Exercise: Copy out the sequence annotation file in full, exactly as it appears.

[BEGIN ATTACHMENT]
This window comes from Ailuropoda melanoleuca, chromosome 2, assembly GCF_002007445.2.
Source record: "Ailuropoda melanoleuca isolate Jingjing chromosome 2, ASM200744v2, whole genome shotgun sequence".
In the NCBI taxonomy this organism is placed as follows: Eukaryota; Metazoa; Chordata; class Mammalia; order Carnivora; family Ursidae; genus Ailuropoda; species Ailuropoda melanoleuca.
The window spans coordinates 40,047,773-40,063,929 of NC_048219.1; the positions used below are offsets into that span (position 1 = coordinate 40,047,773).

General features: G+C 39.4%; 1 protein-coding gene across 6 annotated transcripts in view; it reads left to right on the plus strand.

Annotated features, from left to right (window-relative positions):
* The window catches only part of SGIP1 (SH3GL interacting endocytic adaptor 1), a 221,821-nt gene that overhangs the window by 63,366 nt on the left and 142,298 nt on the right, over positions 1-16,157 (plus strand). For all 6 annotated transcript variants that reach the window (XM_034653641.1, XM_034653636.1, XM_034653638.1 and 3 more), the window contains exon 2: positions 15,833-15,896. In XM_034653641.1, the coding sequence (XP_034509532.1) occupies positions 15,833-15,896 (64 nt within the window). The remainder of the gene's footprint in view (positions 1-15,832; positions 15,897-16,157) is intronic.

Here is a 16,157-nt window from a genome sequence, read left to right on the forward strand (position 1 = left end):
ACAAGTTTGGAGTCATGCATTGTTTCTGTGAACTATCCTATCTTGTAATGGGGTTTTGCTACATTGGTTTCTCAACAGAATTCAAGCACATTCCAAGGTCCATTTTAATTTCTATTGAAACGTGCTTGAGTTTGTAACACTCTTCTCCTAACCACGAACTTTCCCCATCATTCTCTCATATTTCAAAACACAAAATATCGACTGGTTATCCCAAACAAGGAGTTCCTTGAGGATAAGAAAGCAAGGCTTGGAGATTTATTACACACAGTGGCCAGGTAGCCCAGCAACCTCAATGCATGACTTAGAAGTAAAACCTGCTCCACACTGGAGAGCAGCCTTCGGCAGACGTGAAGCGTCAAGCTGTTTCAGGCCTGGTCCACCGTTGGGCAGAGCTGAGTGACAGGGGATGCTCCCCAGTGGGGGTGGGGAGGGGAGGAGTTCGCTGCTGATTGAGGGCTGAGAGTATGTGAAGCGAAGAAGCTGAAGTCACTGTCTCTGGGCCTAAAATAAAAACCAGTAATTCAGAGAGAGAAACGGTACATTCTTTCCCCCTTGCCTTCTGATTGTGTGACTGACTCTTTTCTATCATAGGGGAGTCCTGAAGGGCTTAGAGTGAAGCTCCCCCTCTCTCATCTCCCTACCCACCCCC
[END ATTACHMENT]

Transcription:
This window comes from Ailuropoda melanoleuca, chromosome 2, assembly GCF_002007445.2.
Source record: "Ailuropoda melanoleuca isolate Jingjing chromosome 2, ASM200744v2, whole genome shotgun sequence".
In the NCBI taxonomy this organism is placed as follows: Eukaryota; Metazoa; Chordata; class Mammalia; order Carnivora; family Ursidae; genus Ailuropoda; species Ailuropoda melanoleuca.
The window spans coordinates 40,047,773-40,063,929 of NC_048219.1; the positions used below are offsets into that span (position 1 = coordinate 40,047,773).

General features: G+C 39.4%; 1 protein-coding gene across 6 annotated transcripts in view; it reads left to right on the plus strand.

Annotated features, from left to right (window-relative positions):
* The window catches only part of SGIP1 (SH3GL interacting endocytic adaptor 1), a 221,821-nt gene that overhangs the window by 63,366 nt on the left and 142,298 nt on the right, over positions 1-16,157 (plus strand). For all 6 annotated transcript variants that reach the window (XM_034653641.1, XM_034653636.1, XM_034653638.1 and 3 more), the window contains exon 2: positions 15,833-15,896. In XM_034653641.1, the coding sequence (XP_034509532.1) occupies positions 15,833-15,896 (64 nt within the window). The remainder of the gene's footprint in view (positions 1-15,832; positions 15,897-16,157) is intronic.

Here is a 16,157-nt window from a genome sequence, read left to right on the forward strand (position 1 = left end):
ACAAGTTTGGAGTCATGCATTGTTTCTGTGAACTATCCTATCTTGTAATGGGGTTTTGCTACATTGGTTTCTCAACAGAATTCAAGCACATTCCAAGGTCCATTTTAATTTCTATTGAAACGTGCTTGAGTTTGTAACACTCTTCTCCTAACCACGAACTTTCCCCATCATTCTCTCATATTTCAAAACACAAAATATCGACTGGTTATCCCAAACAAGGAGTTCCTTGAGGATAAGAAAGCAAGGCTTGGAGATTTATTACACACAGTGGCCAGGTAGCCCAGCAACCTCAATGCATGACTTAGAAGTAAAACCTGCTCCACACTGGAGAGCAGCCTTCGGCAGACGTGAAGCGTCAAGCTGTTTCAGGCCTGGTCCACCGTTGGGCAGAGCTGAGTGACAGGGGATGCTCCCCAGTGGGGGTGGGGAGGGGAGGAGTTCGCTGCTGATTGAGGGCTGAGAGTATGTGAAGCGAAGAAGCTGAAGTCACTGTCTCTGGGCCTAAAATAAAAACCAGTAATTCAGAGAGAGAAACGGTACATTCTTTCCCCCTTGCCTTCTGATTGTGTGACTGACTCTTTTCTATCATAGGGGAGTCCTGAAGGGCTTAGAGTGAAGCTCCCCCTCTCTCATCTCCCTACCCACCCCC